A sharp spike in Greenland temperatures since 1995 showed the giant northern island 2.7 degrees (1.5 degrees Celsius) hotter than its 20th-century average, the warmest in more than 1,000 years, according to new ice core data.
Until now Greenland ice cores -- a glimpse into long-running temperatures before thermometers -- hadn’t shown much of a clear signal of global warming on the remotest north central part of the island, at least compared to the rest of the world. But the ice cores also hadn’t been updated since 1995. Newly analyzed cores, drilled in 2011, show a dramatic rise in temperature in the previous 15 years, according to a study in Wednesday’s journal Nature.
"We keep on (seeing) rising temperatures between 1990s and 2011," said study lead author Maria Hoerhold, a glaciologist at the Alfred Wegener Institute in Germany. "We have now a clear signature of global warming."
It takes years to analyze ice core data. Hoerhold has new cores from 2019 but hasn’t finished studying them yet. She expects the temperature rise to continue as Greenland's ice sheet and glaciers have been melting faster recently.
"This is an important finding and corroborates the suspicion that the ‘missing warming’ in the ice cores is due to the fact that the cores end before the strong warming sets in," said climate scientist Martin Stendel of the Danish Meteorological Institute, who wasn’t part of the research.
The ice cores are used to make a chart of proxy temperatures for Greenland running from the year 1000 to 2011. It shows temperatures gently sloping cooler for the first 800 years, then wiggling up and down while sloping warmer until a sharp and sudden spike hotter from the 1990s on. One scientist compared it to a hockey stick, a description used for other long-term temperature data showing climate change.
The jump in temperature after 1995 is so much larger than pre-industrial times before the mid-19th century that there is "almost zero" chance that it is anything but human-caused climate change, Hoerhold said.
The warming spike also mirrors a sudden rise in the amount of water running off from Greenland's melting ice, the study finds.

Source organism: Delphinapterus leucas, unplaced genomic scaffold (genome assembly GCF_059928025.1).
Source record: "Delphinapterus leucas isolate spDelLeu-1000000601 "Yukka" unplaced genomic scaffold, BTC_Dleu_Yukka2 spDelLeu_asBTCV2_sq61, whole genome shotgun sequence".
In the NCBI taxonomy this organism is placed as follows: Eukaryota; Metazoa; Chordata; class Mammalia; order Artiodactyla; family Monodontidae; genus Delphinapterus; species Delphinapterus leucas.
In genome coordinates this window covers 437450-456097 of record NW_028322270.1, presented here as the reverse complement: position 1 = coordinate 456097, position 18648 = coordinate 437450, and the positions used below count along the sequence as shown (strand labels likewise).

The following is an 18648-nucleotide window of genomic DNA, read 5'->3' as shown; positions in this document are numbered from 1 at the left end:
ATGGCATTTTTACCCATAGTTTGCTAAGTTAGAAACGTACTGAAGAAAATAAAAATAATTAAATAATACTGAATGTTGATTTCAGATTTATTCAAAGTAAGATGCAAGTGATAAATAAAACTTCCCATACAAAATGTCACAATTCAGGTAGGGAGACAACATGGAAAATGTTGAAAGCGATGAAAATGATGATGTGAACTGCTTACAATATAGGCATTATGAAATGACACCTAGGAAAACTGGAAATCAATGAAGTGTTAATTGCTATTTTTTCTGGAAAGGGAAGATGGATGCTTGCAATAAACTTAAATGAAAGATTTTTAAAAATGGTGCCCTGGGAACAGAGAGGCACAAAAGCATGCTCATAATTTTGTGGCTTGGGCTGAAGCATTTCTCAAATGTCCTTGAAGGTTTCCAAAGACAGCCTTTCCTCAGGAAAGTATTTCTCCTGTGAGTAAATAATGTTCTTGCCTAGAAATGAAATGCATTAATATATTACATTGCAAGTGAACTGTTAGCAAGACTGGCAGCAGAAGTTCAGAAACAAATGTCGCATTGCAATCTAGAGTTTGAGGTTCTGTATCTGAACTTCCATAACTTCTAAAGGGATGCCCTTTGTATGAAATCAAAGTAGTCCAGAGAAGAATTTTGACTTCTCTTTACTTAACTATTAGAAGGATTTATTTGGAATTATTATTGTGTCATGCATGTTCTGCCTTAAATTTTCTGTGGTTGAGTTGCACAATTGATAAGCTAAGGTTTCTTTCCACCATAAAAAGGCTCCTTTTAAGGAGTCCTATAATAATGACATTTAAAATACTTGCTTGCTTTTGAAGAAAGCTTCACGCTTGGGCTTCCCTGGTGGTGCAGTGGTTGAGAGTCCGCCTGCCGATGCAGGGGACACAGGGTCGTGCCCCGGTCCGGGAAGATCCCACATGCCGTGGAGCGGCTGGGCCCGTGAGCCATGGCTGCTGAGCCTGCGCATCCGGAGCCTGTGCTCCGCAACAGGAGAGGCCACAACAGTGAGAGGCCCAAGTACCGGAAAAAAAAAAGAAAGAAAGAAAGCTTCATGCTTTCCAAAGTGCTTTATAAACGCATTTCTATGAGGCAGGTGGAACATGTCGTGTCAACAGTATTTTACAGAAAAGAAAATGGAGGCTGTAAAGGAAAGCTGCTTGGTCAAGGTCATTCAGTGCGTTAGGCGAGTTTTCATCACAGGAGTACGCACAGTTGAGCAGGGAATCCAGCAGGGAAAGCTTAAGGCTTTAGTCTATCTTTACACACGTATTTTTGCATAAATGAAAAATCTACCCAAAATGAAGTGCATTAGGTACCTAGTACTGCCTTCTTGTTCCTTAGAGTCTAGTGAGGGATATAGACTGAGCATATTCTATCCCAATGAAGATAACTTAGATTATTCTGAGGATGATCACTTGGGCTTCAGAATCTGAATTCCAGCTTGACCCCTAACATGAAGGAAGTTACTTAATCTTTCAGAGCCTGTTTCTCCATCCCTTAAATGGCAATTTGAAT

KANGERLUSSUAQ, GREENLAND - JULY 24: Aerial view of the Russell Glacier front, part of the Greenland ice sheet and the fresh meltwater outflow stream at its base in Kangerlussuaq, Greenland, on July 24, 2022. Its front, a wall of ice up to 60 meters t
What had been happening in Greenland is that natural weather variability, undulations because of an occasional weather system called Greenland blocking, in the past had masked human-caused climate change, Hoerhold said.
But as of about 25 years ago, the warming became too big to be hidden, she said.
Past data also showed Greenland not warming as fast as the rest of the Arctic, which is now warming four times faster than the global average. But the island appears to be catching up.
Ice core data for years showed Greenland acted a bit differently from the Arctic. That’s likely because of Greenland blocking, Hoerhold said. Other scientists said as a giant land mass Greenland was less affected by melting sea ice and other water factors compared to the rest of the Arctic, which is much more water-adjacent.
Hoerhold’s team drilled five new cores near old cores so as to match established ice core records. They use the difference between two different types of oxygen isotopes found in the ice to calculate temperature, using an already established formula that is checked against observed data.
Hoerhold and outside scientists said the new warming data is bad news because Greenland’s ice sheet is melting. In fact, the study ends with data from 2011 and the next year had a record melt across Greenland and the island’s ice loss has been on high since then, she said.
"We should be very concerned about North Greenland warming because that region has a dozen sleeping giants in the form of wide tidewater glaciers and an ice stream," said Danish Meteorological Institute ice scientist Jason Box. And when awakened, it will ramp up melt from Greenland, he said.
And that means "rising seas that threaten homes, businesses, economies and communities," said U.S. National Snow and Ice Data Center Deputy Lead Scientist Twila Moon.